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What are some of the tax court cases for real estate professionals?
By Jason Watson
Here is a snapshot of some issues the Tax Court has recently dealt with.
Taxpayer was a real estate agent who attempted to deduct several travel expenses including Hawaii and Lake Tahoe. He attempted to claim the travel was for investment purposes by researching additional real estate, but his recordkeeping was shoddy and was denied the deduction.
Taxpayer claimed that time traveling to and from rental properties added to the 750-hour and material participation requirements. IRS agent and Appeals officer said No. But it appears from the court records that perhaps the IRS would entertain travel time had the taxpayer asserted a home office deduction for rental property activities. The Tax Court was dealing with a different issue, and did not address this on point.
TC Summary 2003-130 (Truskowsky)
Unless a taxpayer can prove day-to-day managerial involvement, then travel time between a taxpayer’s house and the rental activity is considering commuting and therefore does not qualify towards the hourly requirements for real estate professional and material participation. Commuting according to IRC 162 is not deductible. Sorry.
In terms of recordkeeping and proving hourly involvement, the Tax Court has acknowledged that “reasonable means” is interpreted broadly. Nevertheless, a postevent “ballpark guesstimate” will not suffice. Leave it to the Tax Court to bust out some slang.
Tax Court Memo 1998-17 (Pohoski)
Court stated the second test of material participation was not satisfied when taxpayers failed “to put forth some indication of the actual time spent by” third-party non-owners such as property management companies.
To push the taxpayers over the 100-hour hurdle, petitioners introduced at trial three revised logs, including a last-minute log purporting to be a reconstruction of the hours of services Mr. Manalo performed with respect to the rental activities. The estimates in these revised logs, however, were uncorroborated and unreliable. The revised logs were prepared at various instances over a two-year period after the conclusion of IRS agent’s examination and are, according to petitioners, based on emails and archived documents. Those emails and archived documents, however, were never introduced into evidence at trial. The Tax Court stated “The rule is well established that the failure of a party to introduce evidence within his possession and which, if true, would be favorable to him, gives rise to the presumption that if produced it would be unfavorable.” Yuck!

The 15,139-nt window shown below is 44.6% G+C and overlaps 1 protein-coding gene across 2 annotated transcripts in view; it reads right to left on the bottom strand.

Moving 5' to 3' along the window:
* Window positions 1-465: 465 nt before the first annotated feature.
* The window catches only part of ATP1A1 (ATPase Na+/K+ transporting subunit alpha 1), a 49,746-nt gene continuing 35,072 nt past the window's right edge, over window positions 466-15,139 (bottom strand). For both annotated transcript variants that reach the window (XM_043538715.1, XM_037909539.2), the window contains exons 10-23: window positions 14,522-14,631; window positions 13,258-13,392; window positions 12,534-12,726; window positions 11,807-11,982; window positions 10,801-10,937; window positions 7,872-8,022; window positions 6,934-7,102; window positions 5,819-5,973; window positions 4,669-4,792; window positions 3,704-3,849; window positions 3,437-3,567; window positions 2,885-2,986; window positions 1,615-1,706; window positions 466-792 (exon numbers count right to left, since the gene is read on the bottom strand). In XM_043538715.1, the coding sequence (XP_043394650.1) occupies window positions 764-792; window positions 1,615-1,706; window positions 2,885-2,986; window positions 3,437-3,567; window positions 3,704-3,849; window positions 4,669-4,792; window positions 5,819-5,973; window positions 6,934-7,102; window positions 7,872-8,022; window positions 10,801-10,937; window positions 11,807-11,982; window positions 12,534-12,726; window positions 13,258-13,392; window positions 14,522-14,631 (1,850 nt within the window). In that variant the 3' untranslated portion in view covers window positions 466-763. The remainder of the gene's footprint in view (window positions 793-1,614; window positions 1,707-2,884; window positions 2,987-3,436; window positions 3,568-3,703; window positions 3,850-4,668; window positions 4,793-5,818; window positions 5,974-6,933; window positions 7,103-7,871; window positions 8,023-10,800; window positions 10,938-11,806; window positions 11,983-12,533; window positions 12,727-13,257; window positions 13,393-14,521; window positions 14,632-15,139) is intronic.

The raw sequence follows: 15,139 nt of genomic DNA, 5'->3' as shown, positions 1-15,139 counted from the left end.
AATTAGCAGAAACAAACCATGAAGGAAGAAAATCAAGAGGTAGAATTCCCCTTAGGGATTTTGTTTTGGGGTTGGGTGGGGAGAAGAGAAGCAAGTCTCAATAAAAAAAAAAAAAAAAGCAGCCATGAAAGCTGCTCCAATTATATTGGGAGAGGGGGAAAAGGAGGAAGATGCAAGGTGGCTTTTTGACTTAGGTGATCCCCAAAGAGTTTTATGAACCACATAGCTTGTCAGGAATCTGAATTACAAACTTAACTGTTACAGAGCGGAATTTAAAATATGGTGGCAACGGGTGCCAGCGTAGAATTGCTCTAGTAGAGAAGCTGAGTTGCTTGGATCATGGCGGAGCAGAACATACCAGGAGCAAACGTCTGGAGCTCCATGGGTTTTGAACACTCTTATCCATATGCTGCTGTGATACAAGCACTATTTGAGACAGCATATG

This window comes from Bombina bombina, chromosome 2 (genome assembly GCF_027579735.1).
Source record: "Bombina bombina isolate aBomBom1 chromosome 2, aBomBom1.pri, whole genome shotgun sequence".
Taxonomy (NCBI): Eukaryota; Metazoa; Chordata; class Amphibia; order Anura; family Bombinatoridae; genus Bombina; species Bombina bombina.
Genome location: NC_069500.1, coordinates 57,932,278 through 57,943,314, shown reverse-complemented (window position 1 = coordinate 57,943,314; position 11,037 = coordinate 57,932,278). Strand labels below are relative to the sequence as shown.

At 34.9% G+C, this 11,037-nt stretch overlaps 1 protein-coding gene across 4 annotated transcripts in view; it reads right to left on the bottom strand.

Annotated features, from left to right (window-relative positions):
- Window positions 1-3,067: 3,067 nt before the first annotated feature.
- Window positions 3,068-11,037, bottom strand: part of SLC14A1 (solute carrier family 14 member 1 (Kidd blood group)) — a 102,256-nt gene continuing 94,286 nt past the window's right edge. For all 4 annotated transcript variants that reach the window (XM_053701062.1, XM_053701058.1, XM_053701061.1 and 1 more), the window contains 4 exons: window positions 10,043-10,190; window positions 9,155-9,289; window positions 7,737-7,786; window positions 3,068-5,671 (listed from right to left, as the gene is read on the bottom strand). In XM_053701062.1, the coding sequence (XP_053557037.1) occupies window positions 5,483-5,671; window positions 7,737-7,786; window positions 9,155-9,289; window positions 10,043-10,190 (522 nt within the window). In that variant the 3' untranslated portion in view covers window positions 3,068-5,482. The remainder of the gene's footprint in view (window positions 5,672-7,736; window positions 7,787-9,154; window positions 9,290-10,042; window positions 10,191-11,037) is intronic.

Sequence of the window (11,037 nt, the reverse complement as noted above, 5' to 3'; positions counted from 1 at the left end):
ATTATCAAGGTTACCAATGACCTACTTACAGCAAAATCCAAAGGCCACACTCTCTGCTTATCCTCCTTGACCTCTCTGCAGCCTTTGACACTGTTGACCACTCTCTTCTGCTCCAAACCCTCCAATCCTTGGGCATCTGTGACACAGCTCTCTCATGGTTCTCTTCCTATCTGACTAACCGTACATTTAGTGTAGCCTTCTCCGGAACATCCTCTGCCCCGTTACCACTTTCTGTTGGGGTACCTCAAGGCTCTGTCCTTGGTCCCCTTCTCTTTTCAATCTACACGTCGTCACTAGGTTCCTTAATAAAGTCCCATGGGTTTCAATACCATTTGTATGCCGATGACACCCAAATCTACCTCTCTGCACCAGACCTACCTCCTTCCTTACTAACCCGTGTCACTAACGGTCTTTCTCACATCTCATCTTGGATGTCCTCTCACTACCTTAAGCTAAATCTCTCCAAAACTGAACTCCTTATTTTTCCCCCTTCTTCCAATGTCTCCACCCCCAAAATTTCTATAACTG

Taxpayer used hourly estimates that varied throughout trial. Tax Court considered this a postevent “ballpark guestimate” and denied the real estate professional designation.
For those rental property owners who do elect or do not need to elect the real estate professional status only need to show active participation. The active participation standard can be satisfied without regular, continuous, and substantial involvement in an activity; the standard is satisfied if the taxpayer participates in a significant and bona fide sense in making management decisions (such as approving new tenants, deciding on rental terms, approving capital expenditures) or arranging for others to provide services such as repairs.
Taxpayer was a pilot who worked for American Airlines, and worked 812 hours according to timesheets provided. Taxpayer was not able to prove that he spent more than 812 hours on his real estate activities. More importantly he failed to make the election to treat all rental properties as a single activity.
The spouse was a licensed real estate agent while the taxpayer (the husband) worked on the rental properties. The Tax Court found that they satisfied test #2 of the material participation tests since their participation in the rental real estate constituted substantially all of the participation. Mr. Fitch testified extensively as to the activities he performed with respect to his rental properties including advertising, bookkeeping, accounting, dealing with contractors, decorating, resolving fence disputes, making repairs, paying taxes, and procuring insurance. The petitioners’ decision to occasionally hire a contractor to perform technical tasks does not disqualify their substantial day-to-day management of their rental properties from constituting “substantially all of the participation”.
Tax Court allows a limited partner in a partnership to count that time towards material participation. Generally limited partners on paper cannot by definition materially participate, however, the actions of the taxpayer actually suggested a general partner and not a limited partner. The taxpayer eventually lost on the 750-hour rule for real estate professional.